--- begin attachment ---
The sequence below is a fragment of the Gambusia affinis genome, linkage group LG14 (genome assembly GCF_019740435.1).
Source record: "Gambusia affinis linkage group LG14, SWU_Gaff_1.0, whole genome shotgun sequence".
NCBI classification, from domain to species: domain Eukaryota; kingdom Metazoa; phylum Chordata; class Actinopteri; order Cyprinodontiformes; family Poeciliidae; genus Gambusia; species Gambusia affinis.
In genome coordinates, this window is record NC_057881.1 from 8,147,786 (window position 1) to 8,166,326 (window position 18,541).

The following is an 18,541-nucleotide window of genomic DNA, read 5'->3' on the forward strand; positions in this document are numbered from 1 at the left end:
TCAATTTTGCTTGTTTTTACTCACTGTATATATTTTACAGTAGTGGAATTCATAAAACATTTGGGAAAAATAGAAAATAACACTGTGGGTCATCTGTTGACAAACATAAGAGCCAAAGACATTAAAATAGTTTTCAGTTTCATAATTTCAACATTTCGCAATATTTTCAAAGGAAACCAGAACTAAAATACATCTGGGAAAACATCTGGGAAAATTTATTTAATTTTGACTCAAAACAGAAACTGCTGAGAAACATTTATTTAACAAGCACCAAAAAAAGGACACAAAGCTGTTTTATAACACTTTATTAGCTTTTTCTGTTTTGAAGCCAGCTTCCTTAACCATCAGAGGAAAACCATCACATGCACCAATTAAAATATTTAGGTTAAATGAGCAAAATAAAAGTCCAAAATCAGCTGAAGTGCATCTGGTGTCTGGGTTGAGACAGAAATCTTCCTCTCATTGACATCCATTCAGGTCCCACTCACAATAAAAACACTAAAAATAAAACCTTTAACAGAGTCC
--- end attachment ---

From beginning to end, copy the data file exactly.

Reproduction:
The sequence below is a fragment of the Gambusia affinis genome, linkage group LG14 (genome assembly GCF_019740435.1).
Source record: "Gambusia affinis linkage group LG14, SWU_Gaff_1.0, whole genome shotgun sequence".
NCBI classification, from domain to species: domain Eukaryota; kingdom Metazoa; phylum Chordata; class Actinopteri; order Cyprinodontiformes; family Poeciliidae; genus Gambusia; species Gambusia affinis.
In genome coordinates, this window is record NC_057881.1 from 8,147,786 (window position 1) to 8,166,326 (window position 18,541).

The following is an 18,541-nucleotide window of genomic DNA, read 5'->3' on the forward strand; positions in this document are numbered from 1 at the left end:
TCAATTTTGCTTGTTTTTACTCACTGTATATATTTTACAGTAGTGGAATTCATAAAACATTTGGGAAAAATAGAAAATAACACTGTGGGTCATCTGTTGACAAACATAAGAGCCAAAGACATTAAAATAGTTTTCAGTTTCATAATTTCAACATTTCGCAATATTTTCAAAGGAAACCAGAACTAAAATACATCTGGGAAAACATCTGGGAAAATTTATTTAATTTTGACTCAAAACAGAAACTGCTGAGAAACATTTATTTAACAAGCACCAAAAAAAGGACACAAAGCTGTTTTATAACACTTTATTAGCTTTTTCTGTTTTGAAGCCAGCTTCCTTAACCATCAGAGGAAAACCATCACATGCACCAATTAAAATATTTAGGTTAAATGAGCAAAATAAAAGTCCAAAATCAGCTGAAGTGCATCTGGTGTCTGGGTTGAGACAGAAATCTTCCTCTCATTGACATCCATTCAGGTCCCACTCACAATAAAAACACTAAAAATAAAACCTTTAACAGAGTCC